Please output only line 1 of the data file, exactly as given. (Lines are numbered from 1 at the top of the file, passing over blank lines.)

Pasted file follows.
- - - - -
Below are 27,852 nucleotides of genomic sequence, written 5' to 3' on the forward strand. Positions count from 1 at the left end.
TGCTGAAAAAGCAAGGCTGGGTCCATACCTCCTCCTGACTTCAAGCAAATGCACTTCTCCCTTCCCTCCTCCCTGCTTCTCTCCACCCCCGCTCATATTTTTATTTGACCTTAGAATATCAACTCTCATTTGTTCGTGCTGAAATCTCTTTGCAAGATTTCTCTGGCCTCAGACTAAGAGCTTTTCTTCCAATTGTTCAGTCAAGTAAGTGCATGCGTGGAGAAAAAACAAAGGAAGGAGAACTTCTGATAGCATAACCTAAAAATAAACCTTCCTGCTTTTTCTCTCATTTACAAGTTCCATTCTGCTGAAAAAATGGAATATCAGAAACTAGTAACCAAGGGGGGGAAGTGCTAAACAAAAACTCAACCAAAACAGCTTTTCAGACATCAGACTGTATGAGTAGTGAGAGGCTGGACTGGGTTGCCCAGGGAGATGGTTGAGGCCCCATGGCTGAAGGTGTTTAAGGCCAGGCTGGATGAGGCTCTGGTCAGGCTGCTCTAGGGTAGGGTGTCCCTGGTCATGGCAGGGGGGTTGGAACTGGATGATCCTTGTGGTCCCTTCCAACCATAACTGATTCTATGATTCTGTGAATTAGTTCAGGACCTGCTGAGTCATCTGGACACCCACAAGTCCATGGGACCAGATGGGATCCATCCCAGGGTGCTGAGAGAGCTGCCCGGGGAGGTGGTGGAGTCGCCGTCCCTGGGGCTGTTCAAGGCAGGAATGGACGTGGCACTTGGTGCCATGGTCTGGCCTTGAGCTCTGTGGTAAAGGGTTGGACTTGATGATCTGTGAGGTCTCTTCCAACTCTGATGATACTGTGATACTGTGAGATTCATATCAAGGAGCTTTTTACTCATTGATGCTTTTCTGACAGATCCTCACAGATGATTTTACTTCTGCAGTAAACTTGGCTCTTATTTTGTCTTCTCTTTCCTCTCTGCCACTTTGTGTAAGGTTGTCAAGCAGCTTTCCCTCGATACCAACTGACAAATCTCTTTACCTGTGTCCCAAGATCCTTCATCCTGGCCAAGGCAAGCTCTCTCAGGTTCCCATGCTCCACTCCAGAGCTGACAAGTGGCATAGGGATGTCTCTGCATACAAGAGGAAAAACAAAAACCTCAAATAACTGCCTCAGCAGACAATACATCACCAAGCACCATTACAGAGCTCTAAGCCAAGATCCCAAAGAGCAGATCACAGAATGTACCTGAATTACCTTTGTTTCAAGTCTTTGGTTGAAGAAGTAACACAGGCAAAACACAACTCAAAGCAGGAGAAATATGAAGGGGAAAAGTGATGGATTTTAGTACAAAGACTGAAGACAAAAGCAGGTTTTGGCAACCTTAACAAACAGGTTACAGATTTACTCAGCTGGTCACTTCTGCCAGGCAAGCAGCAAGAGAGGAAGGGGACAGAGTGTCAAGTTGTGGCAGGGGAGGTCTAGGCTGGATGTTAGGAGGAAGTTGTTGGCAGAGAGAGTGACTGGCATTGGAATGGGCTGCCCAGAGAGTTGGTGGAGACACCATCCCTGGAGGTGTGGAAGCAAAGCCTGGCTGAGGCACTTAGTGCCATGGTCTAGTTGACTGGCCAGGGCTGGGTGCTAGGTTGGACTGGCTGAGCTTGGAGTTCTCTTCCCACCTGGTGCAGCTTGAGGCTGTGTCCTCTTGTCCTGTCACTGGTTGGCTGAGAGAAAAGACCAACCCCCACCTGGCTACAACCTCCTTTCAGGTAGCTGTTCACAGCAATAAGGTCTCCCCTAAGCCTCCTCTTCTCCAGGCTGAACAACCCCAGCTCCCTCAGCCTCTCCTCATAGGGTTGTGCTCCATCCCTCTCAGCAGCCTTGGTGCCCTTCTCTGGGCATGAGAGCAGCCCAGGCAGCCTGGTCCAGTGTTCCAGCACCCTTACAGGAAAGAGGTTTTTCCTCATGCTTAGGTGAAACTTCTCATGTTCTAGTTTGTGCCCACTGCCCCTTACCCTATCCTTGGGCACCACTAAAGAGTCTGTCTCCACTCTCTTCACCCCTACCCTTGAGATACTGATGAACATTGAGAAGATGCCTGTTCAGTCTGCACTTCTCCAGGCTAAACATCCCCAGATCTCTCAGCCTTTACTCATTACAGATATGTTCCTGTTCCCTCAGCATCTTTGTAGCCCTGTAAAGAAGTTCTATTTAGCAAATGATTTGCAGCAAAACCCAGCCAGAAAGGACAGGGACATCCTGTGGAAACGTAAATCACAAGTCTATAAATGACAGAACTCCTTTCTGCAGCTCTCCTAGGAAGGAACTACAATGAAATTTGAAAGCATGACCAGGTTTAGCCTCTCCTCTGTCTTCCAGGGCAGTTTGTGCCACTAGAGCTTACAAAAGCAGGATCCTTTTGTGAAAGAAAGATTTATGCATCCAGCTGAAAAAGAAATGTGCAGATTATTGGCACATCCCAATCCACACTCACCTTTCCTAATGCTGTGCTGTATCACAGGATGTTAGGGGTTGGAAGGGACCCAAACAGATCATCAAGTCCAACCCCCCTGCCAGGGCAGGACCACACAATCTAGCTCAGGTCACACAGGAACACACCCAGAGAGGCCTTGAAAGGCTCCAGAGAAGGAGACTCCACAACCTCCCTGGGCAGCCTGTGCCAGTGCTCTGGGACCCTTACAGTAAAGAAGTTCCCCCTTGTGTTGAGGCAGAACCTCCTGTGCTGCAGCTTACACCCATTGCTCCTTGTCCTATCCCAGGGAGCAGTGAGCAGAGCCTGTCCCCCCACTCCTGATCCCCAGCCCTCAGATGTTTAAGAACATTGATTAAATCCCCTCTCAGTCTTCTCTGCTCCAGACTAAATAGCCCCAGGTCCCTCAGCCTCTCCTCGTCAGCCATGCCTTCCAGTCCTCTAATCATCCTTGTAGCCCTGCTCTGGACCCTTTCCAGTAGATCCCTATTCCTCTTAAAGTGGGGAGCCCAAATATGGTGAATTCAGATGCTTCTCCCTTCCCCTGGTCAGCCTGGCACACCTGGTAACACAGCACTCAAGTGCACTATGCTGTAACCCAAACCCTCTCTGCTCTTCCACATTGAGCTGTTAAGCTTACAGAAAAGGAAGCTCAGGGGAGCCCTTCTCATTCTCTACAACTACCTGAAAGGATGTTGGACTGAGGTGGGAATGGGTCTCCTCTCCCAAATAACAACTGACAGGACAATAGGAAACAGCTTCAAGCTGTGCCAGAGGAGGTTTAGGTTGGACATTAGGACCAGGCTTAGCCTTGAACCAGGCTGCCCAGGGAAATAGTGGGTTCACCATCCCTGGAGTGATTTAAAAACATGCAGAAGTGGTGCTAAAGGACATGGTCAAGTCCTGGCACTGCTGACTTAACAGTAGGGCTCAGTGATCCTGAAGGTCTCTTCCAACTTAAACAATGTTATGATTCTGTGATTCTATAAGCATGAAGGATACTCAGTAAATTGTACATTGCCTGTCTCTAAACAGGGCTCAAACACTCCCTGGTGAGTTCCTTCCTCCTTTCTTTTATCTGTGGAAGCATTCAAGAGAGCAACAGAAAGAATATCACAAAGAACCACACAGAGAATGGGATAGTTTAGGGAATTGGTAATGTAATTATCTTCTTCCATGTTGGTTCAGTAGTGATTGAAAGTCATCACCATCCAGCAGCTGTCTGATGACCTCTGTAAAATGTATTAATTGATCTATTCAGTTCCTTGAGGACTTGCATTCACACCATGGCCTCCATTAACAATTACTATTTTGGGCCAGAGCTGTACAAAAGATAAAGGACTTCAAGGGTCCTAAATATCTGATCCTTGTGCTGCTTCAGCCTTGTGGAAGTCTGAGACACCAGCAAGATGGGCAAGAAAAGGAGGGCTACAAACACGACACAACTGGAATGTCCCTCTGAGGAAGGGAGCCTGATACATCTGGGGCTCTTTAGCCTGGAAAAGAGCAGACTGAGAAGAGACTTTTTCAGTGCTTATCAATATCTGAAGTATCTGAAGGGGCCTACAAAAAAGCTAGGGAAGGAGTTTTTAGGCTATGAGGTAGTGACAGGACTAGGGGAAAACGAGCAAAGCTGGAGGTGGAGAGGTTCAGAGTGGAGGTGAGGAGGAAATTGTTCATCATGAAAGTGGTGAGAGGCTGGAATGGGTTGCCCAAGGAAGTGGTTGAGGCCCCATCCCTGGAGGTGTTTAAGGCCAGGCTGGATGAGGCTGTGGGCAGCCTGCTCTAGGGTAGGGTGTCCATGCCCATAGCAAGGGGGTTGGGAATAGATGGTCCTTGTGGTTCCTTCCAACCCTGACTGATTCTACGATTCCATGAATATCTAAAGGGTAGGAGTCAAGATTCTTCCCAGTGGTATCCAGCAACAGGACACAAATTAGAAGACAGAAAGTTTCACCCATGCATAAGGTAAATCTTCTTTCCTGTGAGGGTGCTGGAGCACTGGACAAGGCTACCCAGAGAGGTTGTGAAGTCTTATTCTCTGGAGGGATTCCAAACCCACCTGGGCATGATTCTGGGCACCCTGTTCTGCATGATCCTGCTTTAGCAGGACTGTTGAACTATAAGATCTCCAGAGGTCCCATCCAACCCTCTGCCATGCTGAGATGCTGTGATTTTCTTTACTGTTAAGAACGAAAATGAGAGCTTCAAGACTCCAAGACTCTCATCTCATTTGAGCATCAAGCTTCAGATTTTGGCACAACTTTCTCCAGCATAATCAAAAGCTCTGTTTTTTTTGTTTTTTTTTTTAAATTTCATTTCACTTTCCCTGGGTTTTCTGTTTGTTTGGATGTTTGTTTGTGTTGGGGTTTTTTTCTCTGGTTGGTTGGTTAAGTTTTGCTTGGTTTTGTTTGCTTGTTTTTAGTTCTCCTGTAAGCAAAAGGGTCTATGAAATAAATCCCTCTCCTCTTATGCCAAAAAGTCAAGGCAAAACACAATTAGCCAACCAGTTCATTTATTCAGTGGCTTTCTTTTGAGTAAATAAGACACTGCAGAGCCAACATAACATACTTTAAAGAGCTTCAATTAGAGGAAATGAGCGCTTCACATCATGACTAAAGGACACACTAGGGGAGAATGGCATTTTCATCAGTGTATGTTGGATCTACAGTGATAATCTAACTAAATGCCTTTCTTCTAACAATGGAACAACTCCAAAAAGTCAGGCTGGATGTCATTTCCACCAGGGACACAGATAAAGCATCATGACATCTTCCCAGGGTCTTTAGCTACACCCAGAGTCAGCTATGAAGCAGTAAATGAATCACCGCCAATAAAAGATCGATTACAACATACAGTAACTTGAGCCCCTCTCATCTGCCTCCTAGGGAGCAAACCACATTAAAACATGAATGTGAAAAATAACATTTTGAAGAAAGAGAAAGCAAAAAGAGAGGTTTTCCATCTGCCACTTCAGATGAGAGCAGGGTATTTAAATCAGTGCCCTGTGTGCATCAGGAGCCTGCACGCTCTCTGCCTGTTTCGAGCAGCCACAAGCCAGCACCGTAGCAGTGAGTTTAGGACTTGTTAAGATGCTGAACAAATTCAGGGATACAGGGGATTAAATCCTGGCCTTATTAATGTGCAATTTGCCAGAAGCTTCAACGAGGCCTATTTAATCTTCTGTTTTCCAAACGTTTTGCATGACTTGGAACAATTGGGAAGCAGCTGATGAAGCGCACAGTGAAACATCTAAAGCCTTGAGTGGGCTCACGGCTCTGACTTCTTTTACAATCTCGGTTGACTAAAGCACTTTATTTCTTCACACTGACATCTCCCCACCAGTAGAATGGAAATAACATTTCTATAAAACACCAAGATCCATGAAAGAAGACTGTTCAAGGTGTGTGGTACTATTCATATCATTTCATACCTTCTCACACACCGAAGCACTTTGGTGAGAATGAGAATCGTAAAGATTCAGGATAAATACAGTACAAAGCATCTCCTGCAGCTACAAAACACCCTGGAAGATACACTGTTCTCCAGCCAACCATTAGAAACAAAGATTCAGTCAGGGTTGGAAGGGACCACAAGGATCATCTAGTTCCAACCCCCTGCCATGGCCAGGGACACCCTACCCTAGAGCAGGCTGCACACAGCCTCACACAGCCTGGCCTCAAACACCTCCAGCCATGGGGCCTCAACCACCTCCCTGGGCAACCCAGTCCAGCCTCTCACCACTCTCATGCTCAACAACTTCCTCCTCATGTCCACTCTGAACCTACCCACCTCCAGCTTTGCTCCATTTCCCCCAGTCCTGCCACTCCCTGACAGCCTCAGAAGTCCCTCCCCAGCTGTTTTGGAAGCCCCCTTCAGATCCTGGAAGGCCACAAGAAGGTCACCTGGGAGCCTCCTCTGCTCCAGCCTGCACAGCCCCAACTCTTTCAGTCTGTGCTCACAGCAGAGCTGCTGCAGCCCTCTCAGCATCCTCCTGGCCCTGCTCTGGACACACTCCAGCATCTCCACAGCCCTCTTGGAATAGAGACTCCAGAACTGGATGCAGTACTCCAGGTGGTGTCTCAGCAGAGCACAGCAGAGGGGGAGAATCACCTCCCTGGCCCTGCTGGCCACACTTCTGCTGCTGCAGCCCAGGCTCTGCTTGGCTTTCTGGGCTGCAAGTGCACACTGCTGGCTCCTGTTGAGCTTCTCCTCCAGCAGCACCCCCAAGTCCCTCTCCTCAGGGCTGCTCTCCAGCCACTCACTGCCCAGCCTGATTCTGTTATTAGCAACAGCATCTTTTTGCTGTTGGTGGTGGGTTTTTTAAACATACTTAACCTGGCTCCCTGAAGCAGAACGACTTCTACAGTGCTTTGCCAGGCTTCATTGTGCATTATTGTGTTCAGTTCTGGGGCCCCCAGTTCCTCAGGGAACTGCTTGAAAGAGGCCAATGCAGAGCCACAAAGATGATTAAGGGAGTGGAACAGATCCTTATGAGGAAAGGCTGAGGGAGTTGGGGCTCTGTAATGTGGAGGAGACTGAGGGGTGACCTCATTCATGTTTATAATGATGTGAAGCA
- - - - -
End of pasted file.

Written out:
Below are 27,852 nucleotides of genomic sequence, written 5' to 3' on the forward strand. Positions count from 1 at the left end.